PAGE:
According to analysis from the BlackRock Retirement Institute, retirees that began leaving the workforce in the early 1990s were able to preserve the vast majority of their savings throughout retirement.
Using data from the Employee Benefit Research Institute, BlackRock’s analysis shows that the wealthiest households held 83% of their savings nearly two decades after retirement.
Savers in the median wealth bracket retained 77% of retirement savings, and those in the lowest wealth bracket retained 80%.
So Much For a Retirement Crisis?
While the level of prosperity those retirees enjoyed may be used by others to counter claims that the country is facing a retirement savings crisis, Bruce Wolfe, executive director of BlackRock’s Retirement Institute, cautions that future generations will not be as fortunate.
“For those close to retirement today, the environment is going to be dramatically different,” Wolfe told BenefitsPRO, a partner site to ThinkAdvisor. “The point we are trying to make is that looking back at the spending patterns of past retirees is probably not the best way to think about the retirement landscape going forward.”
Retirees that had the option of not spending down retirement savings were at peak earning potential in the 1970s and 1980s, and began to retire in the early 1990s, explained Wolfe.
Back then, defined benefit plans were relatively common. About 42% of the retirees examined in BlackRock’s research had income from a pension.
For those in the median wealth category, which had total assets of about $330,000 at retirement, pensions accounted for 33% of retirement income. At the lowest and highest wealth levels, pensions accounted for 20% and 15% of retirement income, respectively.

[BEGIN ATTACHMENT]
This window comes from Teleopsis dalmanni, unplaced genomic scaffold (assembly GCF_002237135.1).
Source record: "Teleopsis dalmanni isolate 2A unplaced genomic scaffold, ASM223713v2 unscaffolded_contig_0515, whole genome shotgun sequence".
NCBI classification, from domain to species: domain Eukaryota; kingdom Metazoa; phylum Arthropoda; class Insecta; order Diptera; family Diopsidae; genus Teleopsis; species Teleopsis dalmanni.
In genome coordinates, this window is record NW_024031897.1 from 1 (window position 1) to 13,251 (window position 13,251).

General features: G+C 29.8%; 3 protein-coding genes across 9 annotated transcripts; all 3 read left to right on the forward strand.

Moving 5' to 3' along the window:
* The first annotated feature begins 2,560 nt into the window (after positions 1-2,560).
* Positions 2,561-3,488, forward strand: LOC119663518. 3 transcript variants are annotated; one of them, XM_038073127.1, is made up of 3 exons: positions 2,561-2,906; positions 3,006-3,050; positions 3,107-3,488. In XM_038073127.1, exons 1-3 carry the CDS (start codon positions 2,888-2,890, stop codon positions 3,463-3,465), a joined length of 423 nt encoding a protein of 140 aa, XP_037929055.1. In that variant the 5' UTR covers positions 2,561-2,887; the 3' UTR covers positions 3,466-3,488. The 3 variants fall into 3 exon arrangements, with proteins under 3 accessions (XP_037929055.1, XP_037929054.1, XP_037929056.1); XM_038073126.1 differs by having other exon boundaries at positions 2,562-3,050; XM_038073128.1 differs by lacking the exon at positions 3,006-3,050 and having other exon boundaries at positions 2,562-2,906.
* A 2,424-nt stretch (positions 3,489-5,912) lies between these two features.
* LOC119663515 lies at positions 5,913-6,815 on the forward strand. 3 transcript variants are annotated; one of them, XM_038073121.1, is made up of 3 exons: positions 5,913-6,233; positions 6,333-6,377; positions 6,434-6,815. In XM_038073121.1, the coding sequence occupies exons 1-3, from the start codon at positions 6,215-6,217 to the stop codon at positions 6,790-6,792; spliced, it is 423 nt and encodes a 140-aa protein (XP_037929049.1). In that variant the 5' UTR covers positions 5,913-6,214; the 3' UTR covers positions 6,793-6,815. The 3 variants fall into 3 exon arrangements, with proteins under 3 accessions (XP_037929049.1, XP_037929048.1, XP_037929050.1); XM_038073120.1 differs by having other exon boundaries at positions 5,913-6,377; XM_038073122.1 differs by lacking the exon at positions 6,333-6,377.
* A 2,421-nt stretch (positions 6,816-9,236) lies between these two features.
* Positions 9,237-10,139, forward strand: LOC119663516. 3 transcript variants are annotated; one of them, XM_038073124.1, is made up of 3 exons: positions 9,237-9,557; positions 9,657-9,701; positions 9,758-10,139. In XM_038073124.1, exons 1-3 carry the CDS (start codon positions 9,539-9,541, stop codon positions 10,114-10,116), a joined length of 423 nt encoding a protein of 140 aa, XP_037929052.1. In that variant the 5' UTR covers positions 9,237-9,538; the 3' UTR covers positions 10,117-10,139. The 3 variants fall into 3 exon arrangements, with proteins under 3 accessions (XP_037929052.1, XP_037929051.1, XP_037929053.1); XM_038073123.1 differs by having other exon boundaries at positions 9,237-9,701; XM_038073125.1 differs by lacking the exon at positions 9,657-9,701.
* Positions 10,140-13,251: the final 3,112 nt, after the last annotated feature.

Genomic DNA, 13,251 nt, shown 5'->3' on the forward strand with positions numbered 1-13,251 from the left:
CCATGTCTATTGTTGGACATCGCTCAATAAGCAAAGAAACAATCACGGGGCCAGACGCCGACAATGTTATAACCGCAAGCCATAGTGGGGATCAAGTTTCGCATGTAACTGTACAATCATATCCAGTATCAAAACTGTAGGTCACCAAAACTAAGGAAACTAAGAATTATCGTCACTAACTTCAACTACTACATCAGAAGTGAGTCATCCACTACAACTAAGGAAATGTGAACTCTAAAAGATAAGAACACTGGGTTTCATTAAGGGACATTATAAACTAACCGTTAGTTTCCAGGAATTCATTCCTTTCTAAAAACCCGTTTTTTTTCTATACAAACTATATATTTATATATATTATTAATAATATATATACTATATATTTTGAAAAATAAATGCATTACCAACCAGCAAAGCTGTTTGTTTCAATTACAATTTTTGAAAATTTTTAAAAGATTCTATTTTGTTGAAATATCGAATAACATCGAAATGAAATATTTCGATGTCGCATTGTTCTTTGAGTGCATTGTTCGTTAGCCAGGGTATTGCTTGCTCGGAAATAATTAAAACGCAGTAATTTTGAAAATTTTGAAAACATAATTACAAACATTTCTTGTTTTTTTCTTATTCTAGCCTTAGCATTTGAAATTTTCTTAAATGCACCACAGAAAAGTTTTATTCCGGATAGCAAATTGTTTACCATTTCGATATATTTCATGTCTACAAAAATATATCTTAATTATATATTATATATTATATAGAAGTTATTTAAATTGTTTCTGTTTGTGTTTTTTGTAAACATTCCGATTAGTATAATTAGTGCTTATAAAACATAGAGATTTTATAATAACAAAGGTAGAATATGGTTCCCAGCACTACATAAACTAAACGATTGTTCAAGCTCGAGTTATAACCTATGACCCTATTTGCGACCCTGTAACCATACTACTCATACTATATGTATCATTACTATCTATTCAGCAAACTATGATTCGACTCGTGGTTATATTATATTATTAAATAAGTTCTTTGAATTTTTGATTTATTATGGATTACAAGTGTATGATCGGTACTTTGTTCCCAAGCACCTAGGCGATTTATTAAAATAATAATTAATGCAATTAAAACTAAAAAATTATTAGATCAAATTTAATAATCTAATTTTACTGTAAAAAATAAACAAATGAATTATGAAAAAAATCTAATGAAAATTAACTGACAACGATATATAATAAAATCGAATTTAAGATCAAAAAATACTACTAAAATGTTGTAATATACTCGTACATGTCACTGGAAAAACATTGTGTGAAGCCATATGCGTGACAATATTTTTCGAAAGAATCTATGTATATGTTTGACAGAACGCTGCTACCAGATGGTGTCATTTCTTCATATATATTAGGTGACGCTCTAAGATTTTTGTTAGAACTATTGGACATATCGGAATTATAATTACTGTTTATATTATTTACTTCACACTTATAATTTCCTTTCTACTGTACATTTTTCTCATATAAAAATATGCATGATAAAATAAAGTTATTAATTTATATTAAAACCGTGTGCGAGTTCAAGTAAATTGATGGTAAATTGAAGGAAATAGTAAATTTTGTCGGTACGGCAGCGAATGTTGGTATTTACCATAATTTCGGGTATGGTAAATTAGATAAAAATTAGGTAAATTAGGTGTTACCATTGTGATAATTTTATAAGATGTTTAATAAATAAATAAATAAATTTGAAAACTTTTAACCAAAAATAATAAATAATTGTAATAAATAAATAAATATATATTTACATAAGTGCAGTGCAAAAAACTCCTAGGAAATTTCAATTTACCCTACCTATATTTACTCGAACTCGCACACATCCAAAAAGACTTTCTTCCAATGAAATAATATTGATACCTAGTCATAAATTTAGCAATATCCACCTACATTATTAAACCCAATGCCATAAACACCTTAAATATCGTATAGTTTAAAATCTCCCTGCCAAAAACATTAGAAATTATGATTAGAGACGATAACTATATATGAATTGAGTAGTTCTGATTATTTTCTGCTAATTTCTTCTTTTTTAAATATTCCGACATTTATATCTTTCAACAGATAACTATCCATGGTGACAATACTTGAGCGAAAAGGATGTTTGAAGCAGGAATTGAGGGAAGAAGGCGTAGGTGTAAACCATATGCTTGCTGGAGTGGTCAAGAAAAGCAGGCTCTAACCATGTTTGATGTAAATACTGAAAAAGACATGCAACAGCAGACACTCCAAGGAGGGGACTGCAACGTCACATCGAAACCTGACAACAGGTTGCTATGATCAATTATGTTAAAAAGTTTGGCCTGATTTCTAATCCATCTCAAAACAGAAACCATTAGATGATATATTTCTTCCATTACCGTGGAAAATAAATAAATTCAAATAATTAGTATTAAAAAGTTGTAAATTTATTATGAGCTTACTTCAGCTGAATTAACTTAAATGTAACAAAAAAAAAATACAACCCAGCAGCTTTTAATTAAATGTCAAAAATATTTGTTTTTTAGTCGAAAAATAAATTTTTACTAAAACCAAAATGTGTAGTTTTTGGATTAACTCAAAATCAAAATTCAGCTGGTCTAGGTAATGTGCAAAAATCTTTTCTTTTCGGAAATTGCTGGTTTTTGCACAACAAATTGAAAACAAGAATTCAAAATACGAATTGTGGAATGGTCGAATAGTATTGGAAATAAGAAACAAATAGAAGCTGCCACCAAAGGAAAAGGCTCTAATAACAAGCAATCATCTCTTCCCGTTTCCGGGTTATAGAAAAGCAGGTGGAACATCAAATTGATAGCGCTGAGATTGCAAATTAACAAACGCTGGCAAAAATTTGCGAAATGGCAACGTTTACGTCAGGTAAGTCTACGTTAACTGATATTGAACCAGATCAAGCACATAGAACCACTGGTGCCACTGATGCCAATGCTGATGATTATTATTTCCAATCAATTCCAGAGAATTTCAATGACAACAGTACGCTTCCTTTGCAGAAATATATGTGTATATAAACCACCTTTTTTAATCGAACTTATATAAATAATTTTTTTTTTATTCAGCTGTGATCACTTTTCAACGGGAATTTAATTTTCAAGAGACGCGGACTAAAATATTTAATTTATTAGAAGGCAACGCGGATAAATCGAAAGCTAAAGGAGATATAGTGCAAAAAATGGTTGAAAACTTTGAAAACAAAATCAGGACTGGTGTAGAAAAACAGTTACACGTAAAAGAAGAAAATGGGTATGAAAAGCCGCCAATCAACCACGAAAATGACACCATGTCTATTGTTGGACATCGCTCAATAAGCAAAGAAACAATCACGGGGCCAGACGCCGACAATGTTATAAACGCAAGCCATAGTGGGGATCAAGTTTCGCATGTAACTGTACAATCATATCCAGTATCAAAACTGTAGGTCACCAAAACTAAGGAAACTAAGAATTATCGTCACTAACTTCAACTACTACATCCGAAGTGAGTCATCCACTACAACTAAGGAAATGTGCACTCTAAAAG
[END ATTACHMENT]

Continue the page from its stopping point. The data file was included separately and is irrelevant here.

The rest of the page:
Pension income will of course wane precipitously going forward. EBRI’s data shows that only 2% of private-sector workers were saving solely through a defined benefit plan in 2014.
Future Investment Returns Expected to Lag
The last generation of retirees came of age professionally about the time 401(k)s were introduced in the late 1970s.
Adoption and enrollment of the plans lagged until the 1990s — after many of the retirees BlackRock studied had left the workforce.
Workers expecting to retire in the next decade will be far more dependent on defined contribution savings. According to Wolfe, the investment returns previous retirees benefited from can’t be expected going forward.
“The consensus is that returns will be dramatically lower,” Wolfe said. BlackRock’s study shows a 60/40 investment portfolio returned an annual average of 6.3% from 1978 to 2016. Going forward, the consensus forecast is 2.9%, according to data from Horizon Actuarial Services.
Further complicating the prospects of future retirees will be tax implications.
“Most of the retirees we looked at were not contributing to a 401(k) because they weren’t that prevalent. Savings were on a post-tax basis. But future retirees depending on 401(k)s will have tax exposure — that creates a very different dynamic from past retirees,” noted Wolfe.
Will Social Security Be There?
The retirees BlackRock studied were largely able to replace 60 to 70% of working income.